Even with the stock MRF tyres holding it back, the R3 delivers handling so easy, it’s stunning. The extra power and lesser weight help the Yamaha trounce the Kawasaki, yes, but the sheer sweetness of the R3 is what seals it. I mean, even the riding position and ride quality on the R3 is great. It feels like a sports-tourer, but more ‘sports’ than ‘tourer’. Its motor clearly has more power everywhere than the other two, which makes for more thrills on the throttle. It brakes hard and clean, settling into extreme lean angles as effortlessly as a feather. A pretty fast feather that flicks from side to side without seemingly any real effort. It’s amazing how much confidence the Yamaha gives you, given the level of motorcycle it is. I think it’ll remind everyone who rides it of the first-gen R15. Finally, a real upgrade.
After spending quality time with these motorcycles, it’s hard not to appreciate what each one does. Each of these is a great everyday ride and will head out to the highway without a second thought. Just don’t take the TNT to the track, though. However, even between the talented Japanese, the Italian impresses. It is the most approachable one of the lot, thanks to its relaxed riding position and lowest price tag. Ridden really hard, it’ll keep up with the Japs and it’s more than happy to do so, too. If you want a multi-purpose parallel-twin motorcycle, you’ll be very happy with the TNT 300.
The Ninja, sharp and flexible, is probably all the motorcycle any of us will ever need. It’s only the want of even more cubes and pistons that makes the Kawasaki a step on your way to bigger motors. Much like where this story began, then. And then there is the R3. It’s the most emphatic proof today that two is indeed better than one.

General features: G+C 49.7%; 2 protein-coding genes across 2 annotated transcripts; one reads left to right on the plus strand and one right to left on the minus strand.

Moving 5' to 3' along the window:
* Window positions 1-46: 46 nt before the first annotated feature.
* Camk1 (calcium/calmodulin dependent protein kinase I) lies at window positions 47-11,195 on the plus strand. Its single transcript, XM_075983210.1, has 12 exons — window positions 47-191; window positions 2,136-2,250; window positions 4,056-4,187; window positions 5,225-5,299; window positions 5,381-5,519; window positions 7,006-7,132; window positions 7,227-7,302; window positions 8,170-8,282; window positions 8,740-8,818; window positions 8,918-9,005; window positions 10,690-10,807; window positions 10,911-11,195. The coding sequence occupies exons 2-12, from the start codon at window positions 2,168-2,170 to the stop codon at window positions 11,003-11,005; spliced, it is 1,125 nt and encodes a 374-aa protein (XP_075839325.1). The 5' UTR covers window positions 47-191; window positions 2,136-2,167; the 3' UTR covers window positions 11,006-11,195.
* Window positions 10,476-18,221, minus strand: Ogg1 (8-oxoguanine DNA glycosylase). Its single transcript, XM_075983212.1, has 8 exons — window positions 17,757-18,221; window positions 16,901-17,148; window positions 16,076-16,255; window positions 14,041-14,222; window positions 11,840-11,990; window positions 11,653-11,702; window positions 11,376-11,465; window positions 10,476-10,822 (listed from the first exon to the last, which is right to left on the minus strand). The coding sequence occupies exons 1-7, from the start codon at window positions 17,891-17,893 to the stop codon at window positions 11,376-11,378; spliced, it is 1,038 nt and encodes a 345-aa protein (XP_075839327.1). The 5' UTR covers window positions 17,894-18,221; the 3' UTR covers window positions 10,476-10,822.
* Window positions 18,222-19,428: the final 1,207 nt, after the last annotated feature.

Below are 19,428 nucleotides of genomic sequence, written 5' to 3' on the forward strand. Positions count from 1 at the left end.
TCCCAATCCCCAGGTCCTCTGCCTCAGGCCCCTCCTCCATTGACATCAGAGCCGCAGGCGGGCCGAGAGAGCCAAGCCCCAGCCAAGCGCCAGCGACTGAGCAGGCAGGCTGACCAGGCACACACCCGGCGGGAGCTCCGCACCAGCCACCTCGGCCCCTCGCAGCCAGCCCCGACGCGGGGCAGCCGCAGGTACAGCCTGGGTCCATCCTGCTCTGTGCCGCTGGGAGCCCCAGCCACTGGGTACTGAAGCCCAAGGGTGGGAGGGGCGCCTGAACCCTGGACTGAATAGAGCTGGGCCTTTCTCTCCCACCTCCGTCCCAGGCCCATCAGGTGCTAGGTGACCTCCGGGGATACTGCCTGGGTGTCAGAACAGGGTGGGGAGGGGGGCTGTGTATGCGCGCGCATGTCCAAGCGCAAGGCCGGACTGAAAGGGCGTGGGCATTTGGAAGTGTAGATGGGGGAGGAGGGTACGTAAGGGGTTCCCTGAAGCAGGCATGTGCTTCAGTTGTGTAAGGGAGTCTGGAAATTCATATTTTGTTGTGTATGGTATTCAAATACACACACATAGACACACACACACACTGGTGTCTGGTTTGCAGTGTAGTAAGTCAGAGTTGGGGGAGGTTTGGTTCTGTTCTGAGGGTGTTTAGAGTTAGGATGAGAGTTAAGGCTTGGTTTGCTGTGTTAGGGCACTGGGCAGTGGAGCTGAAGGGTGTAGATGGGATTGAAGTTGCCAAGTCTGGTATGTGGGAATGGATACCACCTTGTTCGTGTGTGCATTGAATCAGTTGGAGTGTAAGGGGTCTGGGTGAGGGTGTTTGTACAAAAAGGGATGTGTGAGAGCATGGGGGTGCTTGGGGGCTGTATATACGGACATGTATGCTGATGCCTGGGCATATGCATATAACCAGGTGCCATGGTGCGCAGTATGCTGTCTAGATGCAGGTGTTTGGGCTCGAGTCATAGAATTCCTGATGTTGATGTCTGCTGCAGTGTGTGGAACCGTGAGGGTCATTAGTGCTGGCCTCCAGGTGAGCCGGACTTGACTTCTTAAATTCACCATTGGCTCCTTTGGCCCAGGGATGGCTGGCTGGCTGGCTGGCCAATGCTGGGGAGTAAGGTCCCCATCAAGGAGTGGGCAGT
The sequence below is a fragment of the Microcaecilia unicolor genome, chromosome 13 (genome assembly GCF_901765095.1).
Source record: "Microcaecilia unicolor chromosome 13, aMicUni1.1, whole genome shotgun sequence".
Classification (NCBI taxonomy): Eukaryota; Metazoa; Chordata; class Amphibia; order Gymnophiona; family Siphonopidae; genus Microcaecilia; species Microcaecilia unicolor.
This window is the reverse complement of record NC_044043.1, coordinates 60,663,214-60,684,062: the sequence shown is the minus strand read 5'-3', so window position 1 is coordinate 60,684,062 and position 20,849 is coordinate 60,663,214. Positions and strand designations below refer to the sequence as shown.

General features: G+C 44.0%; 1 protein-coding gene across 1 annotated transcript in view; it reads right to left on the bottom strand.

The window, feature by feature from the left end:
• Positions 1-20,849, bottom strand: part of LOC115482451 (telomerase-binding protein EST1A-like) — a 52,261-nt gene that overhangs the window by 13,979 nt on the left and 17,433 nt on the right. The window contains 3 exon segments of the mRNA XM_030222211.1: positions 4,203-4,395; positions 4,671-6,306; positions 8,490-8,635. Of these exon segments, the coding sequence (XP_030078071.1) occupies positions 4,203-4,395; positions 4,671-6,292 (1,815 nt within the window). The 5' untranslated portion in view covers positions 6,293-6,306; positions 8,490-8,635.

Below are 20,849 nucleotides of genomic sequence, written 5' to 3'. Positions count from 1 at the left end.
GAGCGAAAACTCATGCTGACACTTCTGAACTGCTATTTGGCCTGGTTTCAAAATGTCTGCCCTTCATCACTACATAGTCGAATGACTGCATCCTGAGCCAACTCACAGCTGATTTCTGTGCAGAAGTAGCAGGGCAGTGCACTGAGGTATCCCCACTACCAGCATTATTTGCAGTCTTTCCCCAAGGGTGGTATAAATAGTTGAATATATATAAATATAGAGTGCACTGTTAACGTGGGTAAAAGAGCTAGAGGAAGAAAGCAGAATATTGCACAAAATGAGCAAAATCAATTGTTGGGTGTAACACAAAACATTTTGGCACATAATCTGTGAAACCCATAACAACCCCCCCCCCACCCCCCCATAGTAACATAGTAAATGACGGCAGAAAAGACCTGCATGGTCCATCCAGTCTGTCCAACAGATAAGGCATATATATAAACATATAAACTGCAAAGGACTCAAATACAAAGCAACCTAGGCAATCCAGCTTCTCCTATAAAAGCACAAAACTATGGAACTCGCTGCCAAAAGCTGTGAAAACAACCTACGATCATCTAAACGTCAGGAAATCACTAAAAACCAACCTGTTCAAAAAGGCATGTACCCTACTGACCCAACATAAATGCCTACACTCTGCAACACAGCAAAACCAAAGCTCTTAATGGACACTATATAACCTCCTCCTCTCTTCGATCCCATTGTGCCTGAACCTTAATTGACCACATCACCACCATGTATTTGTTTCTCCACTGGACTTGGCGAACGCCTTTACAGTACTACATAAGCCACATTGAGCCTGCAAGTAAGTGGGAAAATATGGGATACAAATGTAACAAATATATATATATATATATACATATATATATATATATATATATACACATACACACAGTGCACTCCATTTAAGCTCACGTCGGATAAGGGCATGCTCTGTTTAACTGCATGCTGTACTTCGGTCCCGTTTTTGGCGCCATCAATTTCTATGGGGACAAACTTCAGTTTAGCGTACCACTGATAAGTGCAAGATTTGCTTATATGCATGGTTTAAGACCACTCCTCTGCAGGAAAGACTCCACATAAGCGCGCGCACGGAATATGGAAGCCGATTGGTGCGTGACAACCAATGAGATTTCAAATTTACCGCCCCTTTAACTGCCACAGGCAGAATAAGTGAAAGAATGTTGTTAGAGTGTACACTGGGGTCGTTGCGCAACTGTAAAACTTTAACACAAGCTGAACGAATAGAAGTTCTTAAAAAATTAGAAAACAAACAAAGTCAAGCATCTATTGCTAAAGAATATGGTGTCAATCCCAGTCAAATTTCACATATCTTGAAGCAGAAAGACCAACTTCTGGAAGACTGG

BENELLI TNT 300
Displacement: 300cc, parallel twin
Max power: 37.73 bhp@11,500 rpm
Max torque: 2.70 kgm@10,000 rpm
Type: Steel trestle
(F/R): 41 mm inverted fork / Monoshock
(F/R): 260 mm twin discs / 240 mm disc
(F/R): 120/70 ZR17 / 160/60 ZR17
L/W/H (mm): 2130/800/1120
Wheelbase: 1410 mm
Kerb weight: 196 kg
Fuel tank: 16 litres
Rs 2.9 lakh (ex-showroom, Mumbai)
KAWASAKI NINJA 300
Displacement: 296cc, parallel twin
Max power: 38.46 bhp@11,000 rpm
Max torque: 2.75 kgm@10,000 rpm
Type: Tube-diamond steel frame
(F/R): 37 mm telescopic fork / Monoshock
(F/R): 290 mm disc / 220 mm disc
(F/R): 110/70 R17 / 140/70 R17
L/W/H (mm): 2015/715/1110
Wheelbase: 1405 mm
Dry weight: 172 kg
Fuel tank: 17 litres
Rs 3.6 lakh (ex-showroom, Mumbai)
Displacement: 321cc, parallel twin
Max power: 41.42 bhp@10,750 rpm
Max torque: 3 kgm@9000 rpm
Type: Diamond steel frame
(F/R): Telescopic fork / Monoshock
(F/R): 298 mm disc / 220 mm disc
(F/R): 110/70 R17 / 140/70 R17
L/W/H (mm): 2090/720/1135
Wheelbase: 1380 mm
Dry weight: 169 kg
Fuel tank: 14 litres
Rs 3.25 lakh (ex-showroom, Mumbai)